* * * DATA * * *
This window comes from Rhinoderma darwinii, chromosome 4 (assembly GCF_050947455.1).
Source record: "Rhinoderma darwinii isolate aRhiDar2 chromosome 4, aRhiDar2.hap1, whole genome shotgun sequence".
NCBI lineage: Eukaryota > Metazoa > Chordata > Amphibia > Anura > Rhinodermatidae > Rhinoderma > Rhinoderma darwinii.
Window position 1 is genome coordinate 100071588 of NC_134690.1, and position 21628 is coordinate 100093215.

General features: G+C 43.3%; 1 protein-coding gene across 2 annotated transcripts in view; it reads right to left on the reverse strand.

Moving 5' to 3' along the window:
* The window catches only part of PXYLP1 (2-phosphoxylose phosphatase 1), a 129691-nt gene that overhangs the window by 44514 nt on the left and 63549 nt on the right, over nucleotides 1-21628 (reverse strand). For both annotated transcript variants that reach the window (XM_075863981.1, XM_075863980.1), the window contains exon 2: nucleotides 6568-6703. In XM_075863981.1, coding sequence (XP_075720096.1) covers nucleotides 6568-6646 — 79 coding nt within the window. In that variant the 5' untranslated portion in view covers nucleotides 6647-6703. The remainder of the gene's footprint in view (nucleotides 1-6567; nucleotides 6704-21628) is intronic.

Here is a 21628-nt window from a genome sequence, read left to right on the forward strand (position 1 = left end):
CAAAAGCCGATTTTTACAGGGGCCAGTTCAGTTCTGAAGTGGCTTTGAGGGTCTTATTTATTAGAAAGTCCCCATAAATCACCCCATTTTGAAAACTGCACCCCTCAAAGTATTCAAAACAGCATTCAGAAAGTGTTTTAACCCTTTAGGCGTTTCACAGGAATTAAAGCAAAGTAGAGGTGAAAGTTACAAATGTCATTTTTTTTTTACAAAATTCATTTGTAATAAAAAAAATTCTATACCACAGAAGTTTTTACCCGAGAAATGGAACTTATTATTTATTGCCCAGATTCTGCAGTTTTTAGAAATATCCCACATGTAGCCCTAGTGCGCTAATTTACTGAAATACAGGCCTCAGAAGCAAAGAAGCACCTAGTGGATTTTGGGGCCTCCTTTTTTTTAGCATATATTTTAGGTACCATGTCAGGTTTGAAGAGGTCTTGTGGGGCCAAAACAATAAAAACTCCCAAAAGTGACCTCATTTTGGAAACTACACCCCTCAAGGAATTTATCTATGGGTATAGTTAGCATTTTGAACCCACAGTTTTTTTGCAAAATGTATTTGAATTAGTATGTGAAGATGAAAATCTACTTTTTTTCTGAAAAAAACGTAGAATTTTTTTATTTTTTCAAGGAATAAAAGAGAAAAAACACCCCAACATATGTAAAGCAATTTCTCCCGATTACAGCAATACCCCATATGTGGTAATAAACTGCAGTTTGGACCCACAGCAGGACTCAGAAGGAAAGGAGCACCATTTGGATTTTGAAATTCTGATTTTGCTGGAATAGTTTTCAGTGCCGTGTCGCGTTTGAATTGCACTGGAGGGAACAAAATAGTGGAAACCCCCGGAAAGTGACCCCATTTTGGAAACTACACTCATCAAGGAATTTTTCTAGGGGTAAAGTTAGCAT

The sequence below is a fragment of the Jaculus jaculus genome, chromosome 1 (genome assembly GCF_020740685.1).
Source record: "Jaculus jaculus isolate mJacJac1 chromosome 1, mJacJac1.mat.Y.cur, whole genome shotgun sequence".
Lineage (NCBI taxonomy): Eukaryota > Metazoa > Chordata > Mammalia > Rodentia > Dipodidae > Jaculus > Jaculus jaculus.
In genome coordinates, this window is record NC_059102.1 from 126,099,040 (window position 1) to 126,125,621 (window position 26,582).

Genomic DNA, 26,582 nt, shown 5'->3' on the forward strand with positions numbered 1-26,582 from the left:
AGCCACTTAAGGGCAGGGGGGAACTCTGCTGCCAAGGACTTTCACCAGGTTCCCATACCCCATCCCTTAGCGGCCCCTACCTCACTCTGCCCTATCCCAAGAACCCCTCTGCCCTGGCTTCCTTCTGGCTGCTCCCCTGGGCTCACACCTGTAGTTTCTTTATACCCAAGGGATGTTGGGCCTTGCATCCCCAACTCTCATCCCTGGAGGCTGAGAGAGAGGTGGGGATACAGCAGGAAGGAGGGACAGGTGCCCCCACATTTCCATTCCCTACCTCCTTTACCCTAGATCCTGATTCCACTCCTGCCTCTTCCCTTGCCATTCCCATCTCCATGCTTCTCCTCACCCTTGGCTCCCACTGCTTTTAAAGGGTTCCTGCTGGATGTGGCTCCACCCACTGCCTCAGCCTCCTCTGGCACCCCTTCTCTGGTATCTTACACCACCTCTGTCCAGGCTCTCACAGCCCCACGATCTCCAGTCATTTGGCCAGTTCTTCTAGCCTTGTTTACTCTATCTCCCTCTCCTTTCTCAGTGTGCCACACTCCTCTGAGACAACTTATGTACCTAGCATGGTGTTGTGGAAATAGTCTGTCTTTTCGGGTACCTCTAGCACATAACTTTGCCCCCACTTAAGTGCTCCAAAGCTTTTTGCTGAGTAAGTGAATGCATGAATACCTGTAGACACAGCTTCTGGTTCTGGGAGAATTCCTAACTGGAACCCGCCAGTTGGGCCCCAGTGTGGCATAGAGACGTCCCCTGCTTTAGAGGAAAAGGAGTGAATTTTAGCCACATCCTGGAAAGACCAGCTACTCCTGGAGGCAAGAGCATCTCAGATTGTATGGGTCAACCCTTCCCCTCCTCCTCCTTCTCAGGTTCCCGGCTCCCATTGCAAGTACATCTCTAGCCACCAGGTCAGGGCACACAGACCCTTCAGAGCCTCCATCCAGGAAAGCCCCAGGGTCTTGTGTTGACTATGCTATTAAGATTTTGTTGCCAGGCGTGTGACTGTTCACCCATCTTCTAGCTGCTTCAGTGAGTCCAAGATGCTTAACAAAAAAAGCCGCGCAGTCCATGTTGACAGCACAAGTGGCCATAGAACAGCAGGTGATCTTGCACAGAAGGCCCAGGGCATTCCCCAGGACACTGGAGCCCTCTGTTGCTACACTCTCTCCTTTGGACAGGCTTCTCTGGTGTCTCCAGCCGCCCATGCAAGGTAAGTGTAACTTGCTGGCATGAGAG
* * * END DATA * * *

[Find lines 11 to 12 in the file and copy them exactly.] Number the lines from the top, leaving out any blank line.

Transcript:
Source record: "Jaculus jaculus isolate mJacJac1 chromosome 1, mJacJac1.mat.Y.cur, whole genome shotgun sequence".
Lineage (NCBI taxonomy): Eukaryota > Metazoa > Chordata > Mammalia > Rodentia > Dipodidae > Jaculus > Jaculus jaculus.